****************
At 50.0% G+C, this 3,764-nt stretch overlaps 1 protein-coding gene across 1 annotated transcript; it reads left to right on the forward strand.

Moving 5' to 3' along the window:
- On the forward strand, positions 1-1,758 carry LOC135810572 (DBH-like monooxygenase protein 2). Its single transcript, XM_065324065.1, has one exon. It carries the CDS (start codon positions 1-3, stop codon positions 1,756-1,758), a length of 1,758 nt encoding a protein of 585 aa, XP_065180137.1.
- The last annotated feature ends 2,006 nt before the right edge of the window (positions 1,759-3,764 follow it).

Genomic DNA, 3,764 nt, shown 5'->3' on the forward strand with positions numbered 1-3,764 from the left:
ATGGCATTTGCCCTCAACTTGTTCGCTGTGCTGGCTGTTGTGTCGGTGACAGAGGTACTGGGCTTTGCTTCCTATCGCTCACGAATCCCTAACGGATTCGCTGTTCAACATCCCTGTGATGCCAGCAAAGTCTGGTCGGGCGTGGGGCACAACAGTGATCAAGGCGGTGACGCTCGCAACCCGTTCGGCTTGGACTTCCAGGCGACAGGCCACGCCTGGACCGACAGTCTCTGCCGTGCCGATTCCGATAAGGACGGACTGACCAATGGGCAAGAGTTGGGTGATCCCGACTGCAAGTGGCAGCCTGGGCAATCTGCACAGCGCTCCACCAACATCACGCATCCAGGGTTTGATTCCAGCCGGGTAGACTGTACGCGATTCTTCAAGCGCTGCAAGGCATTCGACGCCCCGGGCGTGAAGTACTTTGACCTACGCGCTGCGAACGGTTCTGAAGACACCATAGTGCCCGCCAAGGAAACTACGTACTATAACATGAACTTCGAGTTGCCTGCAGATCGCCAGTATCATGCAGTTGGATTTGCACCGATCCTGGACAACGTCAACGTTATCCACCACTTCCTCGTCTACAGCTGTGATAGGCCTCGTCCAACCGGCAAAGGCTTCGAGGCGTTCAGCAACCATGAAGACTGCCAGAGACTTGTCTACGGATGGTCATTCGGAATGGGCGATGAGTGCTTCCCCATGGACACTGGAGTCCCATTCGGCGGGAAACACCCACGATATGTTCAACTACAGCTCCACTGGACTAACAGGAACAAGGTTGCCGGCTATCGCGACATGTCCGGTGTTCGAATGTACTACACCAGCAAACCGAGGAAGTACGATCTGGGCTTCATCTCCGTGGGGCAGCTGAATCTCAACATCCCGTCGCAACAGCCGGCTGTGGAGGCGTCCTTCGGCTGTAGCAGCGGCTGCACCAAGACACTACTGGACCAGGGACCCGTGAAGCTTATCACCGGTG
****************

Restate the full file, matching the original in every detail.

At 50.0% G+C, this 3,764-nt stretch overlaps 1 protein-coding gene across 1 annotated transcript; it reads left to right on the forward strand.

Moving 5' to 3' along the window:
- On the forward strand, positions 1-1,758 carry LOC135810572 (DBH-like monooxygenase protein 2). Its single transcript, XM_065324065.1, has one exon. It carries the CDS (start codon positions 1-3, stop codon positions 1,756-1,758), a length of 1,758 nt encoding a protein of 585 aa, XP_065180137.1.
- The last annotated feature ends 2,006 nt before the right edge of the window (positions 1,759-3,764 follow it).

Genomic DNA, 3,764 nt, shown 5'->3' on the forward strand with positions numbered 1-3,764 from the left:
ATGGCATTTGCCCTCAACTTGTTCGCTGTGCTGGCTGTTGTGTCGGTGACAGAGGTACTGGGCTTTGCTTCCTATCGCTCACGAATCCCTAACGGATTCGCTGTTCAACATCCCTGTGATGCCAGCAAAGTCTGGTCGGGCGTGGGGCACAACAGTGATCAAGGCGGTGACGCTCGCAACCCGTTCGGCTTGGACTTCCAGGCGACAGGCCACGCCTGGACCGACAGTCTCTGCCGTGCCGATTCCGATAAGGACGGACTGACCAATGGGCAAGAGTTGGGTGATCCCGACTGCAAGTGGCAGCCTGGGCAATCTGCACAGCGCTCCACCAACATCACGCATCCAGGGTTTGATTCCAGCCGGGTAGACTGTACGCGATTCTTCAAGCGCTGCAAGGCATTCGACGCCCCGGGCGTGAAGTACTTTGACCTACGCGCTGCGAACGGTTCTGAAGACACCATAGTGCCCGCCAAGGAAACTACGTACTATAACATGAACTTCGAGTTGCCTGCAGATCGCCAGTATCATGCAGTTGGATTTGCACCGATCCTGGACAACGTCAACGTTATCCACCACTTCCTCGTCTACAGCTGTGATAGGCCTCGTCCAACCGGCAAAGGCTTCGAGGCGTTCAGCAACCATGAAGACTGCCAGAGACTTGTCTACGGATGGTCATTCGGAATGGGCGATGAGTGCTTCCCCATGGACACTGGAGTCCCATTCGGCGGGAAACACCCACGATATGTTCAACTACAGCTCCACTGGACTAACAGGAACAAGGTTGCCGGCTATCGCGACATGTCCGGTGTTCGAATGTACTACACCAGCAAACCGAGGAAGTACGATCTGGGCTTCATCTCCGTGGGGCAGCTGAATCTCAACATCCCGTCGCAACAGCCGGCTGTGGAGGCGTCCTTCGGCTGTAGCAGCGGCTGCACCAAGACACTACTGGACCAGGGACCCGTGAAGCTTATCACCGGTG